The viewer launched into doubt

By Felipe Ribeiro


With pedophilia as the backdrop, LIQUID TRUTH, by Carolina Jabor, critically analyzes virtual lynching.

To the sound of water and with underwater frames, LIQUID TRUTH invites the viewer, in the first sequence, to dive deep into the plot that is to come. The story revolves around Rubens (Daniel de Oliveira), a children’s swimming instructor accused of pedophilia by Alex (Luiz Felipe Melo), his 7-year-old student.

Alex, despite being at the center of the plot, hardly appears in the film, and almost always in silence. His voice is conveyed solely through his parents' accusation. Anxious for justice, the mother uses the voracious power of social networks to accuse Rubens. The issue of virtual lynching, the pillar of the script, is thus posed. The growing tension is built from the presence of small cell phone screens, which reproduce messages and posts, and the sound work that uses noise to generate restlessness. As the movie progresses, the aggression that began in the virtual world becomes verbal and physical, raising an underlying issue: to take justice into one’s own hands.

Before speaking openly about pedophilia and accusing Rubens of kissing Alex, the first question the father asks about the trainer is whether or not he is a homosexual. There, straight up, the attempt to associate sexual transgressions with the greater freedom in which the LGBTQ community socializes. Carolina Jabor does, however, make a point of not labeling the characters.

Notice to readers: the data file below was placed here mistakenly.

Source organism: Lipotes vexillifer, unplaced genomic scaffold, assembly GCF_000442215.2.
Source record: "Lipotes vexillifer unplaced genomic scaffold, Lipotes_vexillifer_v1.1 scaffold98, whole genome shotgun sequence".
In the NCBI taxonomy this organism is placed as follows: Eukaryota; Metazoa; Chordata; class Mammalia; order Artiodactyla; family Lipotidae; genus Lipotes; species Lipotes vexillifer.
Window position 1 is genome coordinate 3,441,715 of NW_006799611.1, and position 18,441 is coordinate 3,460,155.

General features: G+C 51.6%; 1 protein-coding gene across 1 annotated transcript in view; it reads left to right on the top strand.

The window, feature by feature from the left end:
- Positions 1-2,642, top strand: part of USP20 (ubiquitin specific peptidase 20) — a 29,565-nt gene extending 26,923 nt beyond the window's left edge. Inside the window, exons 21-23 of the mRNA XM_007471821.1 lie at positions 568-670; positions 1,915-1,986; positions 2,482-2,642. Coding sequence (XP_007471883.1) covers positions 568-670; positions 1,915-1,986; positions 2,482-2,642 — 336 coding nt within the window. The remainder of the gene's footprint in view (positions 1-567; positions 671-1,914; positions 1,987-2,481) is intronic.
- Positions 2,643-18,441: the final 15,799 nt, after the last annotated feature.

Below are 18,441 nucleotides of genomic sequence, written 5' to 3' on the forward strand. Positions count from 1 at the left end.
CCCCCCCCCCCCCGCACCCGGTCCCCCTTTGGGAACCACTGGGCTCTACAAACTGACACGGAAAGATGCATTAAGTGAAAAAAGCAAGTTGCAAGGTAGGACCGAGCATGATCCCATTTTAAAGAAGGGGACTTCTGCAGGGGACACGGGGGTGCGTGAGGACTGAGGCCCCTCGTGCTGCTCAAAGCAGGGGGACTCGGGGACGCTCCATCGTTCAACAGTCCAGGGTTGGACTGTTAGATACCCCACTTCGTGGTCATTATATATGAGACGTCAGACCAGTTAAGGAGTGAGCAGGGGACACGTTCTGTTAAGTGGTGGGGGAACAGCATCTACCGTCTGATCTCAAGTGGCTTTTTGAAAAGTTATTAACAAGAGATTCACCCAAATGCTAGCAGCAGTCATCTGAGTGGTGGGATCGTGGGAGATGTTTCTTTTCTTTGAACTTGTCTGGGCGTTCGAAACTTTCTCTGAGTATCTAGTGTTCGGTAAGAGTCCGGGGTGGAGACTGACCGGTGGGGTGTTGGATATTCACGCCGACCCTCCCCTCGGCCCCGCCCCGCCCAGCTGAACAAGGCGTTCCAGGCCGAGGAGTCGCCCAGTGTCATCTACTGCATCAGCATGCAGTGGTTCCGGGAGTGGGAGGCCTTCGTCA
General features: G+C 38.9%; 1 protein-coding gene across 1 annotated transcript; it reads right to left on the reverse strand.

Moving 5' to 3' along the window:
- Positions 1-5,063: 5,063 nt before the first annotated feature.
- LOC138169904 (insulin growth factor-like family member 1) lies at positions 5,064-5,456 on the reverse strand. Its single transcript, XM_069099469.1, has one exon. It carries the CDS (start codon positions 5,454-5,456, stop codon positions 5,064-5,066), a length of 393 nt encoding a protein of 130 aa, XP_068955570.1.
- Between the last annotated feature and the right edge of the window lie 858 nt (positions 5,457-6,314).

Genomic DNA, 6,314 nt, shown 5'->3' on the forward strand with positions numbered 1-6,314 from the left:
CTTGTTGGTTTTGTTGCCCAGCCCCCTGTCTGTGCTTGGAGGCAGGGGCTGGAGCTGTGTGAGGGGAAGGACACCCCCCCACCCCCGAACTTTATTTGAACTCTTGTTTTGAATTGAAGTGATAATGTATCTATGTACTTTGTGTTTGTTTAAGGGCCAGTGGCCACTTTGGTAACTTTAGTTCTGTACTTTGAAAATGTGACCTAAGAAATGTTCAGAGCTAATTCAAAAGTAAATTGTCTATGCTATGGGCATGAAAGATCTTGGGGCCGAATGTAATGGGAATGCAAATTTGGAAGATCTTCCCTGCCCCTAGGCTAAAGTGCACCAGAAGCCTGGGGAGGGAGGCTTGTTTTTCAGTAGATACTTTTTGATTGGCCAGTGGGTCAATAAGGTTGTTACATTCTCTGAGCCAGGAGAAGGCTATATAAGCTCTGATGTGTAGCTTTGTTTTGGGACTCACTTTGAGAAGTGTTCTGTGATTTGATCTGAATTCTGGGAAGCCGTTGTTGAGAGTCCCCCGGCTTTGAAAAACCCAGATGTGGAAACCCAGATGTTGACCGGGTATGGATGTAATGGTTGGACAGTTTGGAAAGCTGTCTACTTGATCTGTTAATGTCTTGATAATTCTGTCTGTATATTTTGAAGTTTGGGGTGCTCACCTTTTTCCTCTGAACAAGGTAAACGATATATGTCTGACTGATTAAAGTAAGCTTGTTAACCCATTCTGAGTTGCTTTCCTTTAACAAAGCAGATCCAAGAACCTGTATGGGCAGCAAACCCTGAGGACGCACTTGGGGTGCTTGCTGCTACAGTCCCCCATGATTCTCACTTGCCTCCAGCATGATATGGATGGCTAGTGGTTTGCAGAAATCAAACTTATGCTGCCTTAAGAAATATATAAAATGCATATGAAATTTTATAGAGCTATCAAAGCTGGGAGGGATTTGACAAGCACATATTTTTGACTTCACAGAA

The script tries to balance the number of scenes in which the character seems guilty and innocent, as well as Oliveira expressions – which sometimes make him seem guilty, and others make him seem like the victim of an absurd situation. Jabor wants the audience to be in doubt and relies on shots that frame the instructor's small gestures as if with a magnifying glass; some of these images come from the security camera.

Amidst the multiplicity of images and screens that confuse and influence each other, the truth seems to be unreachable. In the open ending, the viewer doesn’t have to choose between guilt and innocence; perhaps he is even instigated to think about how much this need to take sides can be dangerous. It is the kind of film that promotes reflection and debate.